From Our 2007 Archives
Omega-3 Fatty Acids vs. Parkinson's?
Omega-3 Fatty Acids May Help Prevent Parkinson's Disease, Tests in Mice Show
Reviewed By Louise Chang, MD
Nov. 30, 2007 -- The benefits of omega-3 fatty acids may include trimming the chance of developing Parkinson's disease.
A new Canadian study shows that mice that eat chow laced with omega-3 fatty acids may have better brain defenses against Parkinson's disease.
Not familiar with omega-3 fatty acids? Your body -- including your brain -- needs them to be healthy.
The omega-3 fatty acids DHA (docosahexaenoic acid) and EPA (eicosapentaenoic acid) are found in fish, including salmon and mackerel.
The body can't make omega-3 fatty acids. But you can get them from foods or supplements.
Omega-3 Fatty Acids and Parkinson's Disease
In the new Canadian study, some mice got chow laced with DHA and other omega-3 fatty acids. Other mice got ordinary chow, which totally lacked DHA.
The mice followed those diets for 10 months. Then they got a dose of a chemical that kills the same brain cells that die in Parkinson's disease.
The mice on the DHA diet lost fewer of those cells than the mice that ate ordinary chow.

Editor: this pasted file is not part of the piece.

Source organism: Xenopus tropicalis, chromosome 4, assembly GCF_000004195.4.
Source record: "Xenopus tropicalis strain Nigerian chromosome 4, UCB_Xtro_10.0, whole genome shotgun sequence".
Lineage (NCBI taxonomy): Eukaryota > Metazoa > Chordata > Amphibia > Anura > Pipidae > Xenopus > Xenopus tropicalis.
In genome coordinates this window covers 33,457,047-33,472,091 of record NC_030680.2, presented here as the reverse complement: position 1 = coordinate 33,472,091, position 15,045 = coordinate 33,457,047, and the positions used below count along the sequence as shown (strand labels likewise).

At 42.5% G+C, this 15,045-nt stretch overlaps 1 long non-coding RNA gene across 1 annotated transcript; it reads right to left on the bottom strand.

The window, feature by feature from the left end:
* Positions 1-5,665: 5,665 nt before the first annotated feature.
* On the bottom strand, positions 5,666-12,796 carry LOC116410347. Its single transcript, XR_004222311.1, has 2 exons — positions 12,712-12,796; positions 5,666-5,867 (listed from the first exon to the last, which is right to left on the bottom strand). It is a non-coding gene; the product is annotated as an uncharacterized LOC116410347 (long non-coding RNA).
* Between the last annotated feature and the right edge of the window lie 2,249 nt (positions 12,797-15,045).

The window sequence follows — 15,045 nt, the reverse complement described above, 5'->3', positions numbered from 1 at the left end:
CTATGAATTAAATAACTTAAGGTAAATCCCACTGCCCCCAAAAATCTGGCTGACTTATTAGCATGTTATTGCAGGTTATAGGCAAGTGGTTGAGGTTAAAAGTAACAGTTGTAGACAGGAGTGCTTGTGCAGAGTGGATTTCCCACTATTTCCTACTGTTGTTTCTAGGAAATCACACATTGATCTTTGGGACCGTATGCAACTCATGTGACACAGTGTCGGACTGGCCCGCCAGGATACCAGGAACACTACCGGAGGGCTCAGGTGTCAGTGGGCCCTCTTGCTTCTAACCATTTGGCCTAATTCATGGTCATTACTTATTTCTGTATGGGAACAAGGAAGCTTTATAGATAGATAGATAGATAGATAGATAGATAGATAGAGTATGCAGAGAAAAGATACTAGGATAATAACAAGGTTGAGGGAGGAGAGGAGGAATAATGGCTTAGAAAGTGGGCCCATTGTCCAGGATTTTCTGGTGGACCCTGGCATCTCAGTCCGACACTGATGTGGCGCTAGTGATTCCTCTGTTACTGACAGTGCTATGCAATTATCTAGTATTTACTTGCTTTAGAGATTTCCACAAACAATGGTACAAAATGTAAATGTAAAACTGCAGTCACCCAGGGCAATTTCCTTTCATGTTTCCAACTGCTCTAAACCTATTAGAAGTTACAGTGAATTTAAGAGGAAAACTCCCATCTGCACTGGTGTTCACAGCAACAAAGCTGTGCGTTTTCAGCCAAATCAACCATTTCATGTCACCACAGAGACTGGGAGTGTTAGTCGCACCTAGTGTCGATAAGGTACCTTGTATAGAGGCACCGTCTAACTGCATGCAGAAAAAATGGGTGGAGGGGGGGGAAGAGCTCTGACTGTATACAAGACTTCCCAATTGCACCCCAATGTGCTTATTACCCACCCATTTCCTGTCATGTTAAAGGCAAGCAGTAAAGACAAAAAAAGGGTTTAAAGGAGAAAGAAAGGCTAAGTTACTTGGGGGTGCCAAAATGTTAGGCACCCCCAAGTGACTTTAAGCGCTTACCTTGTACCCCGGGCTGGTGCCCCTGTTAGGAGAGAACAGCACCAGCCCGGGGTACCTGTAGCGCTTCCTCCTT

"Our results suggest that this DHA deficiency is a risk factor for developing Parkinson's disease, and that we would benefit from evaluating omega-3's potential for preventing this disease in humans," says Frederic Calon, PhD, in a news release.
Calon, who works in Quebec at the Universite Laval, notes that the typical North American diet skimps on omega-3 fatty acids.
Calon and colleagues report their findings online in The FASEB Journal, published by the Federation of American Societies for Experimental Biology.
SOURCES: Bousquet, M. The FASEB Journal, Nov. 21, 2007; online edition. News release, Universite Laval.
© 2007 WebMD Inc. All rights reserved.
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